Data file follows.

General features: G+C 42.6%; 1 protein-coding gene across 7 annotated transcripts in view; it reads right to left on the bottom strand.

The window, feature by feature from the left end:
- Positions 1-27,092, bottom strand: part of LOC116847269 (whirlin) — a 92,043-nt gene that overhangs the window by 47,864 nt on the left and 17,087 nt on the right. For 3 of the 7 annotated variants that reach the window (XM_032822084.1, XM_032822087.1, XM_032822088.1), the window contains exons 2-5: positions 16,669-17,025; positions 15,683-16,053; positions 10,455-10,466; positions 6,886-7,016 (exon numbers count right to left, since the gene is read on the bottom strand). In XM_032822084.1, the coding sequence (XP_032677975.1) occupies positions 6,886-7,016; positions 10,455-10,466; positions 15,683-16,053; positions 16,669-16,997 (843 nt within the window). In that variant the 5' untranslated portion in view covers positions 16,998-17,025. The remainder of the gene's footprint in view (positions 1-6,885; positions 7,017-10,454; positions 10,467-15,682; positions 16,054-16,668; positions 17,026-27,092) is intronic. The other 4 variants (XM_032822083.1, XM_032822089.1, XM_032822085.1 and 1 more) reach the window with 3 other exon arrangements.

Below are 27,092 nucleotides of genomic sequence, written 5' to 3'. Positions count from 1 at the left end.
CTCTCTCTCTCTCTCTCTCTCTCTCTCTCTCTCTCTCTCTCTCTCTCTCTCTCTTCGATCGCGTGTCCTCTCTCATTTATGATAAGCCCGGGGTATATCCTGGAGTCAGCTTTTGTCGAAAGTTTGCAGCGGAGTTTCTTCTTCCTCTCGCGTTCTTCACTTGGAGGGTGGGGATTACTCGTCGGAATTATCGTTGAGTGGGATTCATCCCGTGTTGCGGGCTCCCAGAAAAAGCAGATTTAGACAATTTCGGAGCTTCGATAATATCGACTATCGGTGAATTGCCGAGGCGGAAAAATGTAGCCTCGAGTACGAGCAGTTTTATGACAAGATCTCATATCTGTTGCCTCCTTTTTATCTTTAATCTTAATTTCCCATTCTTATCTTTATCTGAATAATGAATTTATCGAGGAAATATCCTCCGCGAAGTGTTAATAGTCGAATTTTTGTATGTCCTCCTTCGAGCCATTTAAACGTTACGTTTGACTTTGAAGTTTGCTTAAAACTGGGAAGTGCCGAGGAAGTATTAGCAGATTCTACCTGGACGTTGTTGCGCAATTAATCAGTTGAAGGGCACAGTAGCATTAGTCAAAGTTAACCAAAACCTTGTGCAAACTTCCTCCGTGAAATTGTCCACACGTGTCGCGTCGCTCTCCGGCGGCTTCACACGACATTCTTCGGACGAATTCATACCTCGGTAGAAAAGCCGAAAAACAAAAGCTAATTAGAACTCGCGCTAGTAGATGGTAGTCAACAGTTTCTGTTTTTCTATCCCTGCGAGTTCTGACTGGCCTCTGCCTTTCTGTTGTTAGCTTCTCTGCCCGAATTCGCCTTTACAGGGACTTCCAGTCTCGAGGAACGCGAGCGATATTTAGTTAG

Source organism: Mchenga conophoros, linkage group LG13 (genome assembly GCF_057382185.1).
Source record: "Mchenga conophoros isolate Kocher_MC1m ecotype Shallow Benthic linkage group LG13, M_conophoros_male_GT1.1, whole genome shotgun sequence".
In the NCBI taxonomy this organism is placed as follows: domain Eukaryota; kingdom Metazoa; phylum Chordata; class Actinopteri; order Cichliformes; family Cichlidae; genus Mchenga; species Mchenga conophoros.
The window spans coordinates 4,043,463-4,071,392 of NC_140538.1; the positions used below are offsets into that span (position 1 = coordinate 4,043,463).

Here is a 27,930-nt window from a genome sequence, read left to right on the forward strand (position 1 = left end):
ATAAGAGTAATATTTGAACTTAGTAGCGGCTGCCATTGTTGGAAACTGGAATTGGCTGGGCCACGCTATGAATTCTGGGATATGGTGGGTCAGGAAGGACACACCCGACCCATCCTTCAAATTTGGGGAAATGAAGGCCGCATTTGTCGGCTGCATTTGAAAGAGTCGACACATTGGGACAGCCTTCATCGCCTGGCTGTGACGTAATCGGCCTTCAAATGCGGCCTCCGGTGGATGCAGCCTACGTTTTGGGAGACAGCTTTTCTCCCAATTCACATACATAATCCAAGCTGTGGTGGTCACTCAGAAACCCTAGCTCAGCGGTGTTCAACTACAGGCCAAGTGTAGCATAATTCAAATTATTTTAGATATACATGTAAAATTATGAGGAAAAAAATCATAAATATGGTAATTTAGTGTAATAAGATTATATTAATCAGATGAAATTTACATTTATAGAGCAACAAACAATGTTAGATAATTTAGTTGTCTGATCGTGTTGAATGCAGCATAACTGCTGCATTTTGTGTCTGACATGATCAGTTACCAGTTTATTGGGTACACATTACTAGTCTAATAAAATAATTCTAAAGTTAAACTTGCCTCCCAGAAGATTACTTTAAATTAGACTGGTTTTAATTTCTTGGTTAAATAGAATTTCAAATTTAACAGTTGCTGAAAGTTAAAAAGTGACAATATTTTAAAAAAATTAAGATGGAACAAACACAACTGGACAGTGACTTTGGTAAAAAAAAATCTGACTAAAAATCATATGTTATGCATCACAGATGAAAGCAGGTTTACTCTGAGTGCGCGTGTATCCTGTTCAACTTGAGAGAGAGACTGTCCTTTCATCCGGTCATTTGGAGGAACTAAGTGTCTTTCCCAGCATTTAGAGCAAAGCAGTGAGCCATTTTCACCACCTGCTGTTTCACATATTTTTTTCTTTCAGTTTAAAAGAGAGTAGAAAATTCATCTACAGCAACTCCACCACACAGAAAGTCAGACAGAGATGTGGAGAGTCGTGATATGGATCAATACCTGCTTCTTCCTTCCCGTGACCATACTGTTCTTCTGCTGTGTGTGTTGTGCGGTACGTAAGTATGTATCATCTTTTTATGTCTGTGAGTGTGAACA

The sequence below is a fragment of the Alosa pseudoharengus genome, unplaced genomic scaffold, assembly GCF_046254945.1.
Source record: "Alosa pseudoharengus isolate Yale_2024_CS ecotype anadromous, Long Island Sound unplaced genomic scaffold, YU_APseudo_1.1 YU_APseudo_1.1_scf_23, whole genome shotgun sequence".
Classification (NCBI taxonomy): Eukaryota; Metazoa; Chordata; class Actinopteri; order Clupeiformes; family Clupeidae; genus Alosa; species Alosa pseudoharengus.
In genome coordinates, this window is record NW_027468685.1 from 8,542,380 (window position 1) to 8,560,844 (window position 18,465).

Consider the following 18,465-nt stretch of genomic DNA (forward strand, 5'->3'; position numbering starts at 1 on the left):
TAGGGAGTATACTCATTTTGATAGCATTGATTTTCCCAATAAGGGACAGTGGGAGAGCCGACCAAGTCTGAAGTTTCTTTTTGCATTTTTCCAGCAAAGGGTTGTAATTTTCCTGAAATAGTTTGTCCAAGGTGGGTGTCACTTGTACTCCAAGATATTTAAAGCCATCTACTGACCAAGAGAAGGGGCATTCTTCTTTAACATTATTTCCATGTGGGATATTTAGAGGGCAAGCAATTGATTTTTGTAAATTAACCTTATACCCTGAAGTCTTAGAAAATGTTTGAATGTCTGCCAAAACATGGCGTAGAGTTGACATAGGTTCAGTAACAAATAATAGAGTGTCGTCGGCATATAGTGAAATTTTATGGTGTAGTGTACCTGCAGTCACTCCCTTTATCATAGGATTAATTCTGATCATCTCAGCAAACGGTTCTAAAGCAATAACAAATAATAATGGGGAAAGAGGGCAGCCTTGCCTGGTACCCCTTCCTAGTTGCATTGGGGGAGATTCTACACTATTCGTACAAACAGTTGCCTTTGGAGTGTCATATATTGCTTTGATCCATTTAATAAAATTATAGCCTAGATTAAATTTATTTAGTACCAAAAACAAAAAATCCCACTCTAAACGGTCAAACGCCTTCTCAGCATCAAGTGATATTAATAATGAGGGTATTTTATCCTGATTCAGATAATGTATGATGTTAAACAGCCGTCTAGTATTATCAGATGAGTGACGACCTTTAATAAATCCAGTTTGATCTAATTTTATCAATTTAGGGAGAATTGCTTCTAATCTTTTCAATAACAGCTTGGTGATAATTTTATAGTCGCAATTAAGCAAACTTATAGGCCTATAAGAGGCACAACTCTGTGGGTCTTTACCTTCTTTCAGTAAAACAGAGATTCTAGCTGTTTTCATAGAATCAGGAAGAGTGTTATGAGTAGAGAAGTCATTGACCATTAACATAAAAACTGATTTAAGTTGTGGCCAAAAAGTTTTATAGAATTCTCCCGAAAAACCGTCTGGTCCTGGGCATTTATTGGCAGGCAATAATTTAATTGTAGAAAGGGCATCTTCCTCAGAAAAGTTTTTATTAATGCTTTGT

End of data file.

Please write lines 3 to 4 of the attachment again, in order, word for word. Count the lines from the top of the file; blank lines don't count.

- Positions 1-27,092, bottom strand: part of LOC116847269 (whirlin) — a 92,043-nt gene that overhangs the window by 47,864 nt on the left and 17,087 nt on the right. For 3 of the 7 annotated variants that reach the window (XM_032822084.1, XM_032822087.1, XM_032822088.1), the window contains exons 2-5: positions 16,669-17,025; positions 15,683-16,053; positions 10,455-10,466; positions 6,886-7,016 (exon numbers count right to left, since the gene is read on the bottom strand). In XM_032822084.1, the coding sequence (XP_032677975.1) occupies positions 6,886-7,016; positions 10,455-10,466; positions 15,683-16,053; positions 16,669-16,997 (843 nt within the window). In that variant the 5' untranslated portion in view covers positions 16,998-17,025. The remainder of the gene's footprint in view (positions 1-6,885; positions 7,017-10,454; positions 10,467-15,682; positions 16,054-16,668; positions 17,026-27,092) is intronic. The other 4 variants (XM_032822083.1, XM_032822089.1, XM_032822085.1 and 1 more) reach the window with 3 other exon arrangements.

Below are 27,092 nucleotides of genomic sequence, written 5' to 3'. Positions count from 1 at the left end.